Foreign Affairs Minister Gerry Brownlee has issued a stark message to New Zealanders living in Australia: seek dual citizenship or realise you'll have fewer rights.
The tough advice comes ahead of his meeting today with expat lobby group Oz Kiwi in Wellington.
In recent years, New Zealanders living across the ditch have been stung by policies that reduce their entitlements, including a massive hike in university fees.
Oz Kiwi wants New Zealand to do more to level the playing field.
Spokesperson Joanne Cox said they planned to tell Mr Brownlee he should stand up to Australia and be more proactive in support of Kiwi expats.
"We need the New Zealand government to go in to bat for New Zealanders and to really make the case that these changes are quite detrimental.
"New Zealand just seems to be scratching around the edges and trying to take the wins where they can, but they need to actually go in and be far more vocal about what they want."
But Mr Brownlee said expats should appreciate that "New Zealand and Australia are two separate countries".
"If they've made a choice to live in Australia, but remain New Zealand citizens ... Australian citizens will have some rights that will be different to others.
"If you're making a decision to live in Australia, it may be better that you seek dual citizenship."
New Zealand expatriates in Australia were "well-treated", he said.
"Firstly, we have visa-free access. New Zealanders can go and work there without too much restriction at all and ... we do get singled out for better treatment [than other foreigners] in many, many cases."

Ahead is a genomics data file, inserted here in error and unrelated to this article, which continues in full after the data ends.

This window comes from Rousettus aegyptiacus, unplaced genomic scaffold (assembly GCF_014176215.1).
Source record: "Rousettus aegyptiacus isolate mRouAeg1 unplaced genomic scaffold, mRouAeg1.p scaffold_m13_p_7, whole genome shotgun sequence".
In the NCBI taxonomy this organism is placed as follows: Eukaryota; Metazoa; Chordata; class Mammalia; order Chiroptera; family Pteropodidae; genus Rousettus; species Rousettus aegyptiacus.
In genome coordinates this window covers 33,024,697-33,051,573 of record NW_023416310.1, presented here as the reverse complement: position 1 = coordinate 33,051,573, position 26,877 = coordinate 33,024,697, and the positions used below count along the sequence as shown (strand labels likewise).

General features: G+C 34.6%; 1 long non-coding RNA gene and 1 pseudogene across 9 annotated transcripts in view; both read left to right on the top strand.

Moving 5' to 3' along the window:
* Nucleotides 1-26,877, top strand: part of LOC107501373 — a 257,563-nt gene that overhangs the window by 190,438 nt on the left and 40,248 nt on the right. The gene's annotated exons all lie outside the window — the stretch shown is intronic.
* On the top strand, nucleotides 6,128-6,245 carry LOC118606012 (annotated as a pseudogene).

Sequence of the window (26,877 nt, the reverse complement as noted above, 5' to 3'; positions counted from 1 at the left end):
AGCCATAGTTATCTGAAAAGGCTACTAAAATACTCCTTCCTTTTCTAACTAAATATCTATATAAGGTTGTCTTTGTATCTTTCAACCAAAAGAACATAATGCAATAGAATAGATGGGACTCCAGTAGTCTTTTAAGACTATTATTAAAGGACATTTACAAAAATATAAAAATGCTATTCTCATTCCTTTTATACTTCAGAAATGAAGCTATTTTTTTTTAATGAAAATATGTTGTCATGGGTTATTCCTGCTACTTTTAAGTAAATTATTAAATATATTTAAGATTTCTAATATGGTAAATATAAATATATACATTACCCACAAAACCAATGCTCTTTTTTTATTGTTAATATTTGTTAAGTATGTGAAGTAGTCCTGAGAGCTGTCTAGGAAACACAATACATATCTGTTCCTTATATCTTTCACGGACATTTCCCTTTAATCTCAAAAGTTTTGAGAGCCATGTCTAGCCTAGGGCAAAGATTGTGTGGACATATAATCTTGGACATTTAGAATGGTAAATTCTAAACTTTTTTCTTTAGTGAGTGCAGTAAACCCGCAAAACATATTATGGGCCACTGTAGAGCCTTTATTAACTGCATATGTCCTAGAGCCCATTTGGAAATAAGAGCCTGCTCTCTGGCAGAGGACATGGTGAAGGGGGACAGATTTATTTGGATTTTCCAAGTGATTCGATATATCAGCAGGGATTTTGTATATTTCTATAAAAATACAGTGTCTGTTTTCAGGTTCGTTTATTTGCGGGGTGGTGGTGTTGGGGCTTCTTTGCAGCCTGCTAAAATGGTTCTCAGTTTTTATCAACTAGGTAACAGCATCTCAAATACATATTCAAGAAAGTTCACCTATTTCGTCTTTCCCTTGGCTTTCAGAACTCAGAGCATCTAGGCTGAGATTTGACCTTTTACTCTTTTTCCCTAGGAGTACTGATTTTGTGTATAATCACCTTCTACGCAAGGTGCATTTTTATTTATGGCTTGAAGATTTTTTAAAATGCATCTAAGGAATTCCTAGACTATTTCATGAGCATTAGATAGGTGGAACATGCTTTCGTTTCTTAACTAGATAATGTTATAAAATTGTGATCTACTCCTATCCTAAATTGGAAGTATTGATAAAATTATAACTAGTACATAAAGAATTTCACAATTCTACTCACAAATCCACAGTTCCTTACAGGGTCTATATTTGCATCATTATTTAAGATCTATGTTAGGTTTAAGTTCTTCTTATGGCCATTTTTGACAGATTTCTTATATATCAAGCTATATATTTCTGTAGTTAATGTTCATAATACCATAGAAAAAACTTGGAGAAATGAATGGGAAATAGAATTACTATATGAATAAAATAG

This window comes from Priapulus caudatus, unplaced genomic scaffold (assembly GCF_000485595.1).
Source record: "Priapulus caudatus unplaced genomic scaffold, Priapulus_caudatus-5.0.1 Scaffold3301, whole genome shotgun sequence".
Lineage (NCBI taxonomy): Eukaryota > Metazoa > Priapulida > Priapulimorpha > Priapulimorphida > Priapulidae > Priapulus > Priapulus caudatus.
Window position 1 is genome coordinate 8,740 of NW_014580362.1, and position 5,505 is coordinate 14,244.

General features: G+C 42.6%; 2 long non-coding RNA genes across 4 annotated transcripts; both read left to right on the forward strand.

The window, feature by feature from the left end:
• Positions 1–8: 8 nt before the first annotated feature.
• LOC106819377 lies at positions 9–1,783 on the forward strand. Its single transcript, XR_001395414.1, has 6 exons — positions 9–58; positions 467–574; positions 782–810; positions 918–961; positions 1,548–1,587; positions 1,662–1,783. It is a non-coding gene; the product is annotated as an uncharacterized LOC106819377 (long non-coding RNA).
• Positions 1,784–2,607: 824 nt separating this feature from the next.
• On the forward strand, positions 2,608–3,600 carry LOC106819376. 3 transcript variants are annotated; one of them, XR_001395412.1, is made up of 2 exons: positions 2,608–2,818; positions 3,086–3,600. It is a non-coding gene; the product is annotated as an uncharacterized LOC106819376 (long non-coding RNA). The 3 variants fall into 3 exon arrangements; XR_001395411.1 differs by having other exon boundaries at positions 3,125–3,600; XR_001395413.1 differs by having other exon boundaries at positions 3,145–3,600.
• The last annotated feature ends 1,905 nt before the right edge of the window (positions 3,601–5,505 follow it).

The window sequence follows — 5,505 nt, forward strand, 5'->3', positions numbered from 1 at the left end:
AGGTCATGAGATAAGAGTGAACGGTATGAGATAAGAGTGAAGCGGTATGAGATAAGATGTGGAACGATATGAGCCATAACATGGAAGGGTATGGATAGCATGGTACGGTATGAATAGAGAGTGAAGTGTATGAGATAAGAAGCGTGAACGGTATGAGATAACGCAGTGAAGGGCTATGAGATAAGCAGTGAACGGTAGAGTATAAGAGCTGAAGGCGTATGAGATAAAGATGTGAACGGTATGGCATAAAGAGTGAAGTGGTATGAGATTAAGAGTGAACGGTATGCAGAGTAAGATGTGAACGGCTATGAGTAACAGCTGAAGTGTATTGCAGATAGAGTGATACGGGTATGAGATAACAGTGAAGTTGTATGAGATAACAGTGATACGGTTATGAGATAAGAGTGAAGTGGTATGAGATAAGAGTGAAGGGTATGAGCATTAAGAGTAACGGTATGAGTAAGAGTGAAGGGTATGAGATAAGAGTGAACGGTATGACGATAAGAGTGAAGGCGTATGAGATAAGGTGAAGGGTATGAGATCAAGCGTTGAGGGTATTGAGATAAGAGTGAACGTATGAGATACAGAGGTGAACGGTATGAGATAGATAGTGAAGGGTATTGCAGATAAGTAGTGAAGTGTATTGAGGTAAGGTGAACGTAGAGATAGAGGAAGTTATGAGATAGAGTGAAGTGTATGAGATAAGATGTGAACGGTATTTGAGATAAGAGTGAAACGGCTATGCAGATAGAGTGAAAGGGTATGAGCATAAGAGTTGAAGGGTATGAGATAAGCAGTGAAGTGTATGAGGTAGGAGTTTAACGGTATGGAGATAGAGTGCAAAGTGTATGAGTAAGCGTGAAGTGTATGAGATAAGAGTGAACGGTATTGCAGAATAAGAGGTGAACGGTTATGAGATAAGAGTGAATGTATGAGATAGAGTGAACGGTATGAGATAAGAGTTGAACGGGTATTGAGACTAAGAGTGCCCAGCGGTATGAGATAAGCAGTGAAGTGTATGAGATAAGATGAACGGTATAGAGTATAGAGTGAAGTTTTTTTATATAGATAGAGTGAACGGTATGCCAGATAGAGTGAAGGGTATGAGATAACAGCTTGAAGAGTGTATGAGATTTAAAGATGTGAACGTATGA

New Zealanders living in Australia cannot receive the unemployment or disability benefit and have no access to the National Disability Insurance Scheme.
They're also barred from voting, joining the Australian Defence Force or working long-term for the government.
Australia last year announced a special pathway to citizenship for New Zealanders who arrived in Australia between February 2001 and February 2016.
Those who have earned more than $AU53,000 for five consecutive years can apply for permanent residency and then apply for citizenship after another year.
Mr Brownlee said the government would "look to see what arrangements might be possible in the future" for those who moved to Australia after February 2016.
Ms Cox said Mr Brownlee's appointment as Foreign Minister this year was an opportunity to reset and strengthen the relationship with Australia.
"He can perhaps change the tune, so to speak."
But Mr Brownlee dismissed that notion.
"The person-to-person contact among ministers is important, but I don't think it's going to be particularly enhanced because we've got a new face.
"[Murray] McCully as Foreign Minister was very much a colleague of Julie Bishop."
Mr Brownlee said it would be "interesting" to meet with Oz Kiwi to discuss its network and ability to spread correct information to New Zealanders.